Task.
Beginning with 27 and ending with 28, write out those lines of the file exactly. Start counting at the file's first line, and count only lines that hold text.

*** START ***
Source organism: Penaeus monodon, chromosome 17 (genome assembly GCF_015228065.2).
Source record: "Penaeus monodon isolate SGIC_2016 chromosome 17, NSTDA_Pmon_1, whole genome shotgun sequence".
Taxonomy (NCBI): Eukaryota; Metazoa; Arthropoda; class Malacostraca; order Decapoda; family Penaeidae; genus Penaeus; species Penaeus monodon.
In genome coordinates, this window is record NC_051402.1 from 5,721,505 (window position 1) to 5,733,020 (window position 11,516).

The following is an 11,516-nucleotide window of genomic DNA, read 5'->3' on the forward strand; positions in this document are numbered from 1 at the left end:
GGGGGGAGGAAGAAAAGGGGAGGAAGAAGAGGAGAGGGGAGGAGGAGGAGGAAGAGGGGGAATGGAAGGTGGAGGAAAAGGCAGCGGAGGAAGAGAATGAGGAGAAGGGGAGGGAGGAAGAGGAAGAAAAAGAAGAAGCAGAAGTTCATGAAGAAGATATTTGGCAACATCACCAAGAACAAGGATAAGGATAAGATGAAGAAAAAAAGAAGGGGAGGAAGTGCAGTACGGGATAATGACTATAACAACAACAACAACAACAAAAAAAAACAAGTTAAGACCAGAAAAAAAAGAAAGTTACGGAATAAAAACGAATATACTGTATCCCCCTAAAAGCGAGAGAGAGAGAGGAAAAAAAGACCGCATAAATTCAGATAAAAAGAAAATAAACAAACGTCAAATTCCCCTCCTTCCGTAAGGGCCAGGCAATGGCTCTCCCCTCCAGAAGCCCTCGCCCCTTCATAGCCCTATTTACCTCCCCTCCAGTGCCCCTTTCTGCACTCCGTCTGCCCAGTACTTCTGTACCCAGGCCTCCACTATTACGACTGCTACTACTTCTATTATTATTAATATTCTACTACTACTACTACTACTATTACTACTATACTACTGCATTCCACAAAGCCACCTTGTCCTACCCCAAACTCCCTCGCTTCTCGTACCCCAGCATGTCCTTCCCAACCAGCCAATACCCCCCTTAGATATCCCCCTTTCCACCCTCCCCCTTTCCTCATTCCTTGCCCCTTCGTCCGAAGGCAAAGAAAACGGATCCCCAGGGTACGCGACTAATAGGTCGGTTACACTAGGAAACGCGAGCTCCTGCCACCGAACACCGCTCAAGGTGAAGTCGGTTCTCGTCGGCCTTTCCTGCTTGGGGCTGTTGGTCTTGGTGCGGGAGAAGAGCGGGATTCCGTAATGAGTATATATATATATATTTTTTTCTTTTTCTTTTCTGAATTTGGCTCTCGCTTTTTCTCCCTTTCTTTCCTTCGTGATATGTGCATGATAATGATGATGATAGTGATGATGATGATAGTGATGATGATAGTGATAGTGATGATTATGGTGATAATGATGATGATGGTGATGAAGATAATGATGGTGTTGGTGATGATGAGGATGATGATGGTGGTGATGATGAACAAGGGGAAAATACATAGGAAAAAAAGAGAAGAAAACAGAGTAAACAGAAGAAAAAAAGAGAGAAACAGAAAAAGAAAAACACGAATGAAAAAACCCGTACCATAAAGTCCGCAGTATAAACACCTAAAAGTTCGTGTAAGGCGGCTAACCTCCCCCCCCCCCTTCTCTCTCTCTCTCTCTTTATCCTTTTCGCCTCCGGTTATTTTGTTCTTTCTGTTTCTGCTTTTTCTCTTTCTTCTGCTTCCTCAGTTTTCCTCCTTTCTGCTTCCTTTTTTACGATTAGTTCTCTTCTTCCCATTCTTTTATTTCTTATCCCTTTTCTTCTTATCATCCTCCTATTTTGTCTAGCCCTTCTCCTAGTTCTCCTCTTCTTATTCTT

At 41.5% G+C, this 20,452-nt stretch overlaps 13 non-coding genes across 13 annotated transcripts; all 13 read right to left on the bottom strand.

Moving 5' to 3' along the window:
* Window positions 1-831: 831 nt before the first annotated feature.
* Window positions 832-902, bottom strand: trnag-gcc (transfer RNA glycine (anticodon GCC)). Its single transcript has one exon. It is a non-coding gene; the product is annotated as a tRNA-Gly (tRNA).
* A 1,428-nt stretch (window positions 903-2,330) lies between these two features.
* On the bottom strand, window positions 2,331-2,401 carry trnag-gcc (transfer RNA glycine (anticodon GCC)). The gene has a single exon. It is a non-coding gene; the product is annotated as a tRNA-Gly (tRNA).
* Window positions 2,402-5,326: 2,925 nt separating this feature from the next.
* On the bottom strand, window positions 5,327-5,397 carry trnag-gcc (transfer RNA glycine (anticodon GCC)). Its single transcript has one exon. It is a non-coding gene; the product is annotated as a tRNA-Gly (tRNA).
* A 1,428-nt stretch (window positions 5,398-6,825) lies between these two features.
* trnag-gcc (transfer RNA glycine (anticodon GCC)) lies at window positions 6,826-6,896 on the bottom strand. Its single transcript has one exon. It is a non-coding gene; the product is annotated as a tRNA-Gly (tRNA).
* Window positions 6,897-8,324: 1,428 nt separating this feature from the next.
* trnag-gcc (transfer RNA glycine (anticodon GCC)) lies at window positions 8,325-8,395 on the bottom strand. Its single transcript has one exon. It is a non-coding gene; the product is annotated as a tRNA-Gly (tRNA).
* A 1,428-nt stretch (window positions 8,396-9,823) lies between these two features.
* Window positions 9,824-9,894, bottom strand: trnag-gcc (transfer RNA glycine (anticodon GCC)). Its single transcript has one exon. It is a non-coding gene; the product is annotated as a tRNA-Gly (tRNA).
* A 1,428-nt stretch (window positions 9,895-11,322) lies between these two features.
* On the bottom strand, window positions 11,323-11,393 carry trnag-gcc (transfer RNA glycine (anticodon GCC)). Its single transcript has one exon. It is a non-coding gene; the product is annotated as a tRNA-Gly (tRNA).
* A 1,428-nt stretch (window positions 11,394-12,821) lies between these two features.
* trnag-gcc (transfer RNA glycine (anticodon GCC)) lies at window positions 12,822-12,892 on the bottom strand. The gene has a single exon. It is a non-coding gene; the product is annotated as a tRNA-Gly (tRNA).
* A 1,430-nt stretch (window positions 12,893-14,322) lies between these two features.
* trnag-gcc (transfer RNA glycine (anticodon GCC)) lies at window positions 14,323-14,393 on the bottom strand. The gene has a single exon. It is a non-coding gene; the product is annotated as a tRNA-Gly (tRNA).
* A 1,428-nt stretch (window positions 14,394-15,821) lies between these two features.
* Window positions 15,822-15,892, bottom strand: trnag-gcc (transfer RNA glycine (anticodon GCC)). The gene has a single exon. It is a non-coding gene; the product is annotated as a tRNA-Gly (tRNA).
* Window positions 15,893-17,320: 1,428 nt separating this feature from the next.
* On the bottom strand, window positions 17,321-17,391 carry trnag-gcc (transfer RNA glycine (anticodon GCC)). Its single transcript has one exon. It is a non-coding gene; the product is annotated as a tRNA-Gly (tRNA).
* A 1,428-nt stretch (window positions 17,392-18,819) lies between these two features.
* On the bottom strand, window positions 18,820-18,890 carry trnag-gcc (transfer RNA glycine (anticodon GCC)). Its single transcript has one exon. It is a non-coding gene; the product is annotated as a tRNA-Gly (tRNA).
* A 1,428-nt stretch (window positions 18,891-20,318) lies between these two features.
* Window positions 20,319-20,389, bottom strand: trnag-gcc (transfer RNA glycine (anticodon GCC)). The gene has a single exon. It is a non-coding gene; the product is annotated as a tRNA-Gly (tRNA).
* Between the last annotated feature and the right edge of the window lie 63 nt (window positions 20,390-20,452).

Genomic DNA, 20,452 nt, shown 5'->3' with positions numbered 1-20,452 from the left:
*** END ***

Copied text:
* A 1,428-nt stretch (window positions 14,394-15,821) lies between these two features.
* Window positions 15,822-15,892, bottom strand: trnag-gcc (transfer RNA glycine (anticodon GCC)). The gene has a single exon. It is a non-coding gene; the product is annotated as a tRNA-Gly (tRNA).